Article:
Protesters interrupt Olympic torch relay, attempt to extinguish flame

Agence France-Presse
Protesters interrupt Olympic torch relay, attempt to extinguish flame
Repeated security incidents have turned the torch into a symbol of the organizational glitches and social discontent overshadowing South America's first Olympics

RIO DE JANEIRO, Brazil – A riot during the Olympic torch relay cast a shadow over the Rio Games starting in just over a week Thursday, July 28 marking a new low in a ritual that had been meant to unite Brazil.

The torch is nearing the end of a 300-city relay that will end with the lighting of the Olympic flame in the Maracana stadium at the opening ceremony on August 5.

But while organizers portray the epic journey as a chance to ignite public enthusiasm, repeated security incidents have turned the torch into a symbol of the organizational glitches and social discontent overshadowing South America’s first Olympics.

In Angra dos Reis, a coastal resort south of Rio, crowds angry over lack of public transport and nearly bankrupt Rio state’s late payment of salaries fought with police at the torch parade late Wednesday.

Video broadcast on Globo television and amateur footage shared on social media showed a dense crowd cheering while someone shouted “the torch has been put out!”

The torch bearer, accompanied by police, is seen retreating to a bus, with the relay apparently halted. In other scenes, police fire rubber bullets and tear gas as the crowd runs and gathers again to confront officers.

This came after repeated attempts in other cities to douse the torch with fire extinguishers or buckets of water.

Highlight reels of other torch mishaps have gone viral online, including runners falling over, a police motorbike crashing into the parade, a man attempting to seize the torch, and political protests.

In June, a rare, captive jaguar – the same animal chosen for Brazil’s Olympic mascot – was shot dead after escaping handlers at a torch ceremony.

Athletes arrive, controversies mount

There was better news for Rio organizers in the arrival overnight of Jamaica’s Olympic sprint superstar Usain Bolt, who hopes to defend his multiple gold medals.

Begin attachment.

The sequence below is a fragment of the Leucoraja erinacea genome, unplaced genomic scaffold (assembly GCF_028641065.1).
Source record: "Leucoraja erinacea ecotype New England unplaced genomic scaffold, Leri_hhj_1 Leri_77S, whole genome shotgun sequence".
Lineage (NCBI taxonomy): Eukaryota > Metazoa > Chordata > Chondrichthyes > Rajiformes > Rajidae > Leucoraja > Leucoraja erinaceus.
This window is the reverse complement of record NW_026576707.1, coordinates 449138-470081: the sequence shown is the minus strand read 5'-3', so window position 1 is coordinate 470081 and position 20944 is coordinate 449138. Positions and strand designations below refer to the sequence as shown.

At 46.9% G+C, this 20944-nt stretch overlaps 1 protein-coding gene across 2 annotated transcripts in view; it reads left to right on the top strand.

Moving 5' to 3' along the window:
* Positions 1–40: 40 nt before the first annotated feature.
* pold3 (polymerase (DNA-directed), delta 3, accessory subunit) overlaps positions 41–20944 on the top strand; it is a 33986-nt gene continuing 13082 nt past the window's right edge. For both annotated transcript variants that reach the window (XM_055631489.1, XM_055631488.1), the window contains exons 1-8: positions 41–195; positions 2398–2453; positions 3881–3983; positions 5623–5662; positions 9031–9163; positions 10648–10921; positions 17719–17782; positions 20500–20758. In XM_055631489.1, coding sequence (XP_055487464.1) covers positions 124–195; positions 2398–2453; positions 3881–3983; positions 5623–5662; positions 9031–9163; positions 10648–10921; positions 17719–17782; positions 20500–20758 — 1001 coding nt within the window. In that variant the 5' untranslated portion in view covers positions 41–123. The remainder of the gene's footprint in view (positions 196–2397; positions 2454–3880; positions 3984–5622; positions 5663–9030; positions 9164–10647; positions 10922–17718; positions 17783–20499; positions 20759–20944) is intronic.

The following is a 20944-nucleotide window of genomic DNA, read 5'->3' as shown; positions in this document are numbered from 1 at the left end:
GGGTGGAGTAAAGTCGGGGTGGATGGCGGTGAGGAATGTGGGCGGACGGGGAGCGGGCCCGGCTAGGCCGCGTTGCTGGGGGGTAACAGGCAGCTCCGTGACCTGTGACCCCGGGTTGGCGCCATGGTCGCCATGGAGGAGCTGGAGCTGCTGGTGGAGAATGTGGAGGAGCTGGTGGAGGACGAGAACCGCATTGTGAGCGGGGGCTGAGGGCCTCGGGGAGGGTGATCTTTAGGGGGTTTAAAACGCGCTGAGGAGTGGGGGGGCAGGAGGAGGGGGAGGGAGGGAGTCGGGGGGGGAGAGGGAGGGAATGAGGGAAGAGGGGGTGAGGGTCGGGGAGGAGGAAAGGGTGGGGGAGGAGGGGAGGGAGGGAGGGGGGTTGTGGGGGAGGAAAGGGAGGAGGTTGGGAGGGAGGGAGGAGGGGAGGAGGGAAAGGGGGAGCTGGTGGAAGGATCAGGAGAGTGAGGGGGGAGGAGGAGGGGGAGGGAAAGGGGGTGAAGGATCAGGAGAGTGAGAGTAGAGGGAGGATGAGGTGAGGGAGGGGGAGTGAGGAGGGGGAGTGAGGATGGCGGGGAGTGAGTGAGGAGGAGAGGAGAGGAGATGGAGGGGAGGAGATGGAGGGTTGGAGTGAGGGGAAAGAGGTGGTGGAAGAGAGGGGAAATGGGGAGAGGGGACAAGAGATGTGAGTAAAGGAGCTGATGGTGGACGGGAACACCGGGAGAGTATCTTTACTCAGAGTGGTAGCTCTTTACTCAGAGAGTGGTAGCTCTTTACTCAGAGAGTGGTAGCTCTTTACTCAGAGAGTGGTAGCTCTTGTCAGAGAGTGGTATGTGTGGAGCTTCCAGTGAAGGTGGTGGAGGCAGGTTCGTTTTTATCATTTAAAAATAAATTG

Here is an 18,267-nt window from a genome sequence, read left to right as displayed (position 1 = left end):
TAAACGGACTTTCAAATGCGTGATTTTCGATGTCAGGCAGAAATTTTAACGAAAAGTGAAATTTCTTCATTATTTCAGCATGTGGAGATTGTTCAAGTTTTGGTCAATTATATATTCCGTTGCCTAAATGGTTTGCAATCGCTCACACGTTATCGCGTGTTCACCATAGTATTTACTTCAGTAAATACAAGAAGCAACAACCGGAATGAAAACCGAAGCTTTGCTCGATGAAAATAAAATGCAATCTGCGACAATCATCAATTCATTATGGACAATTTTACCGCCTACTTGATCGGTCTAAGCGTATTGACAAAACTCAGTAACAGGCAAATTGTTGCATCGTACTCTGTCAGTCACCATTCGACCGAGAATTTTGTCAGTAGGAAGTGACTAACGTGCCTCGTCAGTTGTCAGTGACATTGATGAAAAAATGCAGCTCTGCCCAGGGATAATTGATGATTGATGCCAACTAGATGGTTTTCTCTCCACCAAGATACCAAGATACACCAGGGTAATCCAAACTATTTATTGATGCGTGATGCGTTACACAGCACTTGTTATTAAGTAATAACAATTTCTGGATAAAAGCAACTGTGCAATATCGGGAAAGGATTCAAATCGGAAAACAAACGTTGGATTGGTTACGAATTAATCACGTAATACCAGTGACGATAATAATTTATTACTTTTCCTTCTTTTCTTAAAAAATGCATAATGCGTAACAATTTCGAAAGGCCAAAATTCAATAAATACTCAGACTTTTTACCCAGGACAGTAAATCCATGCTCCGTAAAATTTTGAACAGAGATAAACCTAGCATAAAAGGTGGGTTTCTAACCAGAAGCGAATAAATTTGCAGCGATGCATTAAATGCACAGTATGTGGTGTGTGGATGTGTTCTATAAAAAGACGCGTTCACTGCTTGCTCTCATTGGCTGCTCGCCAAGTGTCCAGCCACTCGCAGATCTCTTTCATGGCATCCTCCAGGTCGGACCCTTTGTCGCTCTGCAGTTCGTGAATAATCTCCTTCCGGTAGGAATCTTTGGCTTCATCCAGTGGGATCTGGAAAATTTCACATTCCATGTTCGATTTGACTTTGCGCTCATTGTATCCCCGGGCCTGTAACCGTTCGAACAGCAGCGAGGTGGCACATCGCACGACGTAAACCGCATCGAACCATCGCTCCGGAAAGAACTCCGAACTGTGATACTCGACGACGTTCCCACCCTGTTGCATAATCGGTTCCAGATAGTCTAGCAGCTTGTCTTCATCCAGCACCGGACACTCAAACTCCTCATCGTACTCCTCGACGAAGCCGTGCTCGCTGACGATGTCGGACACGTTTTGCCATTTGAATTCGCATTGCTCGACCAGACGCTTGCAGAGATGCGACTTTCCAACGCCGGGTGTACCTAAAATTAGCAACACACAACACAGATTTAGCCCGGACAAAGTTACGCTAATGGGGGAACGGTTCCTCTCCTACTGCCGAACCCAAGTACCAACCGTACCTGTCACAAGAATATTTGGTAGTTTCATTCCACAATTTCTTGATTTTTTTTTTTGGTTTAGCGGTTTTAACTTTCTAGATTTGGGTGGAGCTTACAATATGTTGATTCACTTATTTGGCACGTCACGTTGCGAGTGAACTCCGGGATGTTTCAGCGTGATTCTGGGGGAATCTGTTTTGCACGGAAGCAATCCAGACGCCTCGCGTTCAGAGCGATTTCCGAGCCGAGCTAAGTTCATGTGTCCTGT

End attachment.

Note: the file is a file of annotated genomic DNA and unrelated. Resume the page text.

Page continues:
Wearing a black tracksuit with white stripes, sunglasses and headphones, Bolt was in a hurry to leave the airport. “I didn’t sleep on the flight,” he told a welcoming committee of journalists and officials.

A more controversial set of arrivals were expected later in the day, with some 70 Russian athletes due to fly in at around 6 pm, their team slashed by bans in a scandal over state-sponsored doping.

Rio organizers were also still racing to complete emergency repairs to the athletes’ Village, where some 19,000 team members will live.

Half of the buildings had problems ranging from blocked toilets to faulty wiring when teams began moving in over the weekend.

Although these glitches were expected to be ironed out by the end of Thursday, new controversy was brewing over allegations by government labor inspectors that the approximately 600 workers are being made to work nearly around the clock without legal contracts.

‘Terrorism’ charges?

Most security concerns have centered on Rio’s rampant street crime, but authorities last week arrested 12 men accused of forming a would-be jihadist terror cell.

Brazilian media reports said Thursday that another man in an apparently separate case has been detained on suspicion of terrorism links.

His lawyer, Edson Ferreira, said the allegations lacked substance. “There is no basic accusation, or complete accusation,” he told Globo television.

“There’s nothing more than suspicions that he put posts on Facebook, that he posted links related to Islamic State, but which have nothing concretely to do with him. He has no link with Islamic State,” the lawyer said.

Brazilian officials have downplayed the seriousness of the group arrested last week, calling them “amateur” and “disorganized.”

Members of the group are accused of discussing potential attacks, attempting to buy a rifle online, and declaring allegiance to the Islamic State group via the internet. – Rappler.com

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